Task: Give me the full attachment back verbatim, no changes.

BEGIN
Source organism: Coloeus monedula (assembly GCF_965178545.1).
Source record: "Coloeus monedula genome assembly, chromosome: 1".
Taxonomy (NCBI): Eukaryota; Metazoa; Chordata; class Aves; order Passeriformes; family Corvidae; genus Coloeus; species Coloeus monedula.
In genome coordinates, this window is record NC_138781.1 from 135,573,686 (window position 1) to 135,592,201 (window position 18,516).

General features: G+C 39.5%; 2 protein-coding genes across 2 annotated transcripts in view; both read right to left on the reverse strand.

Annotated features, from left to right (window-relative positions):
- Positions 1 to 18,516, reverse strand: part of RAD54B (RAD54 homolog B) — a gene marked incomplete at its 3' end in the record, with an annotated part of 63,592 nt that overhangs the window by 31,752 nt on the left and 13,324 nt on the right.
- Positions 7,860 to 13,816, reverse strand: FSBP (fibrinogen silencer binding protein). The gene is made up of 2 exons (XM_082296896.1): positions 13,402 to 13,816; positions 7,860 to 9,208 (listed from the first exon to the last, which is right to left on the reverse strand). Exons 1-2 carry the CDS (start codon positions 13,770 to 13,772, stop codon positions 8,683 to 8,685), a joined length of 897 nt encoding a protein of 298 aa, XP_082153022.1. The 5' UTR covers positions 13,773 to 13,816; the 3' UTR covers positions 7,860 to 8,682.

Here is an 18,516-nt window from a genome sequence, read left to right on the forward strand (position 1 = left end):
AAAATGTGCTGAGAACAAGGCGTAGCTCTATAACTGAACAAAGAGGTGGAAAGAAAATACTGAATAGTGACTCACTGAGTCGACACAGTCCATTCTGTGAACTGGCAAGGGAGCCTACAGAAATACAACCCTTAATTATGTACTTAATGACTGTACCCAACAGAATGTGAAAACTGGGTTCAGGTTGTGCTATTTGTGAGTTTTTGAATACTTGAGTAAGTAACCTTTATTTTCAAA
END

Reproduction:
Source organism: Coloeus monedula (assembly GCF_965178545.1).
Source record: "Coloeus monedula genome assembly, chromosome: 1".
Taxonomy (NCBI): Eukaryota; Metazoa; Chordata; class Aves; order Passeriformes; family Corvidae; genus Coloeus; species Coloeus monedula.
In genome coordinates, this window is record NC_138781.1 from 135,573,686 (window position 1) to 135,592,201 (window position 18,516).

General features: G+C 39.5%; 2 protein-coding genes across 2 annotated transcripts in view; both read right to left on the reverse strand.

Annotated features, from left to right (window-relative positions):
- Positions 1 to 18,516, reverse strand: part of RAD54B (RAD54 homolog B) — a gene marked incomplete at its 3' end in the record, with an annotated part of 63,592 nt that overhangs the window by 31,752 nt on the left and 13,324 nt on the right.
- Positions 7,860 to 13,816, reverse strand: FSBP (fibrinogen silencer binding protein). The gene is made up of 2 exons (XM_082296896.1): positions 13,402 to 13,816; positions 7,860 to 9,208 (listed from the first exon to the last, which is right to left on the reverse strand). Exons 1-2 carry the CDS (start codon positions 13,770 to 13,772, stop codon positions 8,683 to 8,685), a joined length of 897 nt encoding a protein of 298 aa, XP_082153022.1. The 5' UTR covers positions 13,773 to 13,816; the 3' UTR covers positions 7,860 to 8,682.

Here is an 18,516-nt window from a genome sequence, read left to right on the forward strand (position 1 = left end):
AAAATGTGCTGAGAACAAGGCGTAGCTCTATAACTGAACAAAGAGGTGGAAAGAAAATACTGAATAGTGACTCACTGAGTCGACACAGTCCATTCTGTGAACTGGCAAGGGAGCCTACAGAAATACAACCCTTAATTATGTACTTAATGACTGTACCCAACAGAATGTGAAAACTGGGTTCAGGTTGTGCTATTTGTGAGTTTTTGAATACTTGAGTAAGTAACCTTTATTTTCAAA